Another person has died due to extreme weather and floods in the UK caused by Storm Dennis.
The storm's confirmed on Monday the death of a woman as West Mercia Police said a body had been found in the search for a 55-year-old woman who had been missing near Tenbury in Worcestershire since Sunday.
This came after the storm was blamed for the deaths of two men who were pulled from the sea in separate searches off England's southeastern coast on Saturday.
By Monday evening, Britain's Environment Agency issued seven severe flood warnings in the central English counties of Herefordshire, Staffordshire and Worcestershire. Another 200 lower-level flood warnings were also in place, meaning that flooding was expected.
Some 480 flood warnings and alerts were issued across England on Monday, the highest number on record, the agency said.
Storm Dennis hammered Britain on Sunday — the country's second deadly severe weather event in a week — bringing a month's worth of rain in just 48 hours and widespread floods.
Major incidents were declared in several areas in England and Wales as authorities mobilized resources to deal with the impact of the overflowing rivers that have cut off some communities.
At one stage on Sunday, England had the most flood warnings and lower-level alerts in force — 594 — than on any other day on record.
The Met Office, Britain's meteorological service, issued a “red warning" for extremely life-threatening flooding for the first time since December 2015.
Though the warning only lasted a few hours, South Wales Police declared a major incident as firefighters and rescue crews continued to help communities following multiple floods, landslides and evacuations. Nearby Gwent Police said residents of Skenfrith, Monmouthshire, were being advised to evacuate due to the flooding.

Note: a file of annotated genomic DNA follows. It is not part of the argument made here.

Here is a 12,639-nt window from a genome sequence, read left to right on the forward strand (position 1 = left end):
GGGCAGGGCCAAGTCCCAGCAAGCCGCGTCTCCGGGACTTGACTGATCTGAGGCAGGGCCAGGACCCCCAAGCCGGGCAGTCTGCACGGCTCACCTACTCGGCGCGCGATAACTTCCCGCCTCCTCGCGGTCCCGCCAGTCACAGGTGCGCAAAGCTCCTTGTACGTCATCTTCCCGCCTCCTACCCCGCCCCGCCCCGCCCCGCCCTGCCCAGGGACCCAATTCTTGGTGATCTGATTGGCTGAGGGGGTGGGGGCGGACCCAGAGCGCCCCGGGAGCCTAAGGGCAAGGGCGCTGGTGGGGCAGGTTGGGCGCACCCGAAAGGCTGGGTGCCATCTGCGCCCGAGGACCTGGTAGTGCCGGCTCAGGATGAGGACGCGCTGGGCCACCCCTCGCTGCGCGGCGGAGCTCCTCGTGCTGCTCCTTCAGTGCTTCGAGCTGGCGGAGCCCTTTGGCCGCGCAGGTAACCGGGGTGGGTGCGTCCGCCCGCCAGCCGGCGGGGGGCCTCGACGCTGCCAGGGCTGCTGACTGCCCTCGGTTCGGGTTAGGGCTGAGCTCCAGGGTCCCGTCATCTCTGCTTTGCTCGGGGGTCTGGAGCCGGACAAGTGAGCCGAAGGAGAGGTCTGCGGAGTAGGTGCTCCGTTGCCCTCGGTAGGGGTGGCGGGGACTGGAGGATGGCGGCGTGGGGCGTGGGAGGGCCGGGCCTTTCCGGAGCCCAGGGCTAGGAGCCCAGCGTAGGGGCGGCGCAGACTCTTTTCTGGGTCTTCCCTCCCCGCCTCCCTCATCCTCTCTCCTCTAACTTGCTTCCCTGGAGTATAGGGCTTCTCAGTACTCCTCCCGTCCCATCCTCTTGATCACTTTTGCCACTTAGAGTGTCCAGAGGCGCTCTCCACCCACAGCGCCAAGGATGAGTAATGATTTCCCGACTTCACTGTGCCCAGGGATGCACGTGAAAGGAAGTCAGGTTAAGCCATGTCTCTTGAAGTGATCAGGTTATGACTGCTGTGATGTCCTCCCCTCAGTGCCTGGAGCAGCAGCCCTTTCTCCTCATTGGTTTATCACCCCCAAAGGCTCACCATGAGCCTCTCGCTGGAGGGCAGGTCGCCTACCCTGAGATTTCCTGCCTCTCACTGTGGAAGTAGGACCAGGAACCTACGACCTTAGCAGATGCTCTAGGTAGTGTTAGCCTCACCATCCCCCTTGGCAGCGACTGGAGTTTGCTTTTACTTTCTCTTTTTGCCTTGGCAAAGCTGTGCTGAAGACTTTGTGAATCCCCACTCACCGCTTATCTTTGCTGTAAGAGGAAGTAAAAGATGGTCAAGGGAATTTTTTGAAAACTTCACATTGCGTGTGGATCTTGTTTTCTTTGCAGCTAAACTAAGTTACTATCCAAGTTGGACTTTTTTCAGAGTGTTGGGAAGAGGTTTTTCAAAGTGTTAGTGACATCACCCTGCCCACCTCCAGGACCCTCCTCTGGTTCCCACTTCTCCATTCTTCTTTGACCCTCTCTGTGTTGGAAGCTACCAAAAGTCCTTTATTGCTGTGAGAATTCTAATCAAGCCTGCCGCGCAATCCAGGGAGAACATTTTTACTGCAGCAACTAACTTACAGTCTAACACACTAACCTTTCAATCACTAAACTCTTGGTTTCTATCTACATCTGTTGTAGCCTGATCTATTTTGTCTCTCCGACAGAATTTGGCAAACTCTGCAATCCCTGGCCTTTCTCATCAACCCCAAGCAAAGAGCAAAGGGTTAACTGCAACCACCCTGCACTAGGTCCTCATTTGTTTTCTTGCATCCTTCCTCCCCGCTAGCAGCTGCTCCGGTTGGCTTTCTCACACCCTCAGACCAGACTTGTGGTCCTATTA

The Met Office said the highest wind gust recorded was 91 mph (146 kph) at Aberdaron in north Wales on Saturday. It also said a total of 157.6 mm (6.1 inches) of rain fell at Crai Reservoir in the Welsh county of Powys over 48 hours to Sunday morning. One of the worst-hit areas in South Wales was the village of Nantgarw, Rhondda Cynon Taff, near Cardiff, which saw entire streets left underwater since the early hours of Sunday morning.
As the wet and windy weather started to clear across parts of the south and headed north and eastwards, the number of flood warnings across the UK declined but there were still around 360 in place on Sunday, from the north of Scotland through to Cornwall.
Heavy rain in northern France
MeteoFrance issued heavy rain and flood warnings for a handful of departments in northern France, where some areas were forecast to receive up to three weeks' worth of rain over the weekend.
Flood warnings could remain in place for a while since much of Britain is still saturated from last week's Storm Ciara, which left eight people dead across Europe.
Army personnel have been seconded to assist people in areas of West Yorkshire that were badly hit by flooding during last weekend's Storm Ciara.
The British Red Cross said that with water levels expected to peak on Monday or Tuesday it was ready to respond across the country.